A few days after our first ultrasound, we decided to go back to the nutritionist and share the good news. At about the same time, I was beginning to feel nauseous and completely turned off by food. I was looking forward to the information he had to share with me about pregnancy and nutrition and ways to help quell the wretching.
Dr. Kale was thrilled to hear we were pregnant, though I was secretly happy that the reproductive endocrinologist was the one who helped us get pregnant. Don’t get me wrong, if Dr. Kale’s creams and non-stop steamed vegetable diet works for some people that’s great, but without a residency at Johns Hopkins and a lifetime of research on the subject of women’s fertility, I kinda wanted to rub his creams in his face and smoosh his vegetables between my toes. Western medicine got me pregnant. Take that, vegan doctor.
Anyway, he asked me what I’d been eating and I told him that eating was tough. I mostly enjoyed fruit, a few starchy vegetables, and whole grains (namely spaghetti). To most this would sound totally hippy dippy. No oreos? No pickles? But to Dr. Kale, it was a recipe for disaster.
“How many leafy green vegetables are you eating everyday?”
“Ok. That’s a problem. You need to start getting some leafy green vegetables in everyday. And probably try to get more protein in beans and other legumes.”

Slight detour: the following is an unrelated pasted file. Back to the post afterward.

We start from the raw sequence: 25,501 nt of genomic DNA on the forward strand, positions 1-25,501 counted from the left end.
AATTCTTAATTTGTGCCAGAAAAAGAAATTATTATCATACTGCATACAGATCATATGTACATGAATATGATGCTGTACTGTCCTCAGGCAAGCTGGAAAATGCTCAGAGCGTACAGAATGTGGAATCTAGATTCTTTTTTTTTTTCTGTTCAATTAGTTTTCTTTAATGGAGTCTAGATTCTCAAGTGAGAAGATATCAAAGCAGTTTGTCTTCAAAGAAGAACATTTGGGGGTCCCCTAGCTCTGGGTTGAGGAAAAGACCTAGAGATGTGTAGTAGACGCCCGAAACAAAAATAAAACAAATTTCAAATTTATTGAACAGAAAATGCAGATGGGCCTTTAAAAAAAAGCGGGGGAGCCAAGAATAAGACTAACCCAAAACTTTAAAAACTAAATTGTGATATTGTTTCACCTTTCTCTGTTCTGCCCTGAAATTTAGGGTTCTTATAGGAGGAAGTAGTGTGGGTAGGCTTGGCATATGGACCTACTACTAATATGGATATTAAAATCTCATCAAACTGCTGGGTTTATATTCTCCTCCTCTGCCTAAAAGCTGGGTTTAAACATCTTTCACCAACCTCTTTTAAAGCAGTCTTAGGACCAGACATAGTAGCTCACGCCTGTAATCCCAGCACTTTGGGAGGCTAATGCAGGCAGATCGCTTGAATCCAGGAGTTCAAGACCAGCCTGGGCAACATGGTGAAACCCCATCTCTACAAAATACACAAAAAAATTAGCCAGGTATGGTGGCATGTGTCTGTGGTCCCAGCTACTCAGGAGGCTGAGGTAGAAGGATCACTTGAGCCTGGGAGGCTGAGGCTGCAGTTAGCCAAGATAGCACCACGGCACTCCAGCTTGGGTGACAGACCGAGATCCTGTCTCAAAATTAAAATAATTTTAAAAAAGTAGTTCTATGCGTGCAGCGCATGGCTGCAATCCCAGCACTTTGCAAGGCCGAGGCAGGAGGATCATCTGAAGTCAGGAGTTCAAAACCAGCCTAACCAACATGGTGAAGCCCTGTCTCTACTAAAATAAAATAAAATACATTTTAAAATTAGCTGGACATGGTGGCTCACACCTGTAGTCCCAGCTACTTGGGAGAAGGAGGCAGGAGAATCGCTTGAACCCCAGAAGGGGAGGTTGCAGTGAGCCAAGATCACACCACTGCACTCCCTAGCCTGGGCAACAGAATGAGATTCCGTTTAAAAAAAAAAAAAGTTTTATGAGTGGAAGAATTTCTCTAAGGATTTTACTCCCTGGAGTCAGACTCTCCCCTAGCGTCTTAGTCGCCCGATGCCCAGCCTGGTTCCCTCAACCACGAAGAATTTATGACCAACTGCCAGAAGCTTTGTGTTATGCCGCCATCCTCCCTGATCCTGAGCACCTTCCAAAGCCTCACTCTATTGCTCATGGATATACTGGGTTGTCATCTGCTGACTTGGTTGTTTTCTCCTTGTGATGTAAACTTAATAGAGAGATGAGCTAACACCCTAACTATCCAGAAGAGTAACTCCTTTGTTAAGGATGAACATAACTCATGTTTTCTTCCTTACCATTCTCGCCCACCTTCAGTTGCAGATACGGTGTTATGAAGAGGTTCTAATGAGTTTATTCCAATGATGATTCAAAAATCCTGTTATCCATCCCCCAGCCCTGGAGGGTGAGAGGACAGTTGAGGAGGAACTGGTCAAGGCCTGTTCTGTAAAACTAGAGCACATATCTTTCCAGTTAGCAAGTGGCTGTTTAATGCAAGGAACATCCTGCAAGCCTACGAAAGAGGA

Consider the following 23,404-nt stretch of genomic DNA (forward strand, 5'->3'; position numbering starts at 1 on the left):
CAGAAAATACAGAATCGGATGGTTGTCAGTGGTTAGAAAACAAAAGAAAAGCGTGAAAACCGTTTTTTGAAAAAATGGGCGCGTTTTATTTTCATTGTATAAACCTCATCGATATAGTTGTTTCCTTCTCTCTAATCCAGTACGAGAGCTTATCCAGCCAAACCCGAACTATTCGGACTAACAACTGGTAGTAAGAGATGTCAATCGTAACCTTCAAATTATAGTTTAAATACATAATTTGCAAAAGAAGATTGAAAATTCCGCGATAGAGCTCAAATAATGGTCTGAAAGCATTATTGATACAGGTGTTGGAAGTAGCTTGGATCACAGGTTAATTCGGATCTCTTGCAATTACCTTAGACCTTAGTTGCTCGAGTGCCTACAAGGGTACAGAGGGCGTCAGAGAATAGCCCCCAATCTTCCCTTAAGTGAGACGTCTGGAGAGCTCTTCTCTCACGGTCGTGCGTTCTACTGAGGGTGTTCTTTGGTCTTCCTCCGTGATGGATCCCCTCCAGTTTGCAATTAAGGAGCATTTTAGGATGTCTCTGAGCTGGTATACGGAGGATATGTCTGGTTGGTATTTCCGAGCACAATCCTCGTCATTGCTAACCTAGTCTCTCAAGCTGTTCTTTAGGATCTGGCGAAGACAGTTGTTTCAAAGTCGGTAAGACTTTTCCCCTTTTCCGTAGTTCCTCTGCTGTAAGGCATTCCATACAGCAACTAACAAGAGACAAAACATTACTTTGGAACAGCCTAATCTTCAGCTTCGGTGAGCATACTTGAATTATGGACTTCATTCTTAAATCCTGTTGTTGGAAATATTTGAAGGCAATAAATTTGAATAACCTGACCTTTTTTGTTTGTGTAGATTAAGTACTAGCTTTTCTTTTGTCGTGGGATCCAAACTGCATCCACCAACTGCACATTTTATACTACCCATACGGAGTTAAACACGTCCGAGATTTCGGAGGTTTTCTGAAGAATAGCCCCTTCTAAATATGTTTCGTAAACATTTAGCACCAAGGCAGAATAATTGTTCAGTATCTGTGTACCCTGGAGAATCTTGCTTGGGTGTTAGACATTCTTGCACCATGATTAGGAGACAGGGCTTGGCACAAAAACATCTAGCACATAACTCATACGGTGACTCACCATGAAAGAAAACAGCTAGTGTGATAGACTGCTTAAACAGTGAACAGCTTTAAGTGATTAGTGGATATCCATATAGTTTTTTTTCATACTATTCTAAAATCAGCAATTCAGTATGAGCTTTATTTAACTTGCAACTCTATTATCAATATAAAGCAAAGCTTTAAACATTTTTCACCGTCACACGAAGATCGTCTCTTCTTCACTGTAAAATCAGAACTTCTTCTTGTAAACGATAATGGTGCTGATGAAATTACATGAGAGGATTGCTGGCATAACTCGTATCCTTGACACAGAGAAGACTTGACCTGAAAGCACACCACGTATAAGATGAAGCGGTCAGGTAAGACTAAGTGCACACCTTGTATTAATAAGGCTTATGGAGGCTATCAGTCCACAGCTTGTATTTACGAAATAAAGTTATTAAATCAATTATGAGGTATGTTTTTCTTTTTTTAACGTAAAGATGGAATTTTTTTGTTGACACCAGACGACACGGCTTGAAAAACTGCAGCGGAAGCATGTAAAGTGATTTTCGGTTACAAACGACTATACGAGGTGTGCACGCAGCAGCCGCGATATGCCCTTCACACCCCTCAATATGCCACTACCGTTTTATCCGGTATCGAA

Yeah. I almost puked, too, when I heard “legumes”. I mean, I understood that I probably wasn’t getting the most balanced diet. But come on, I felt like puking or falling asleep 90% of the day.
“If I were you, Erin, I would try juicing leafy green vegetables in with some fruit. That will help mask the taste and at least you can get some vitamins from them.”
By this point I started feeling guilty. What was I doing to my baby? Maybe it wouldn’t grow arms or legs because I wasn’t getting enough spinach and legumes?! I went home and promptly started juicing and getting out cans of beans. I drank my juice and ate my beans and sat proudly on the couch nourishing my baby. About 2 hours later I was pretty sure if I didn’t throw up I simply wanted to die. Swiftly.
I spent many days after that trying to figure out how I could eat properly so as not to permanently squelch any chance of my baby having limbs. While thinking about it, I ate apples, potatoes, and bread non-stop. Finally, after a lunch at my sister-in-law’s house, she encouraged me to eat anything I could keep down. I realize she doesn’t have a medical degree or even a Google doctorate, but she’s a mother of three. And damnit if I didn’t trust her more than Dr. Kale at this point, because those French fries she made went down like buttah.
I began resenting Dr. Kale, hating him even, every time I saw a green vegetable. They would stare at me and say things like, “You know, I could help you take care of your baby, but I guess you don’t want to take care of your baby. I guess you just want to be selfish and eat potatoes.” It took many weeks to get comfortable telling those vegetables to stick a cork in it. But once I finally convinced myself that I wasn’t being selfish and I wasn’t taking advantage of being pregnant (I was just doing what I could to keep food down), I drove to Chick-Fil-A, bought a large waffle fry and came home to eat it with my apples and pasta.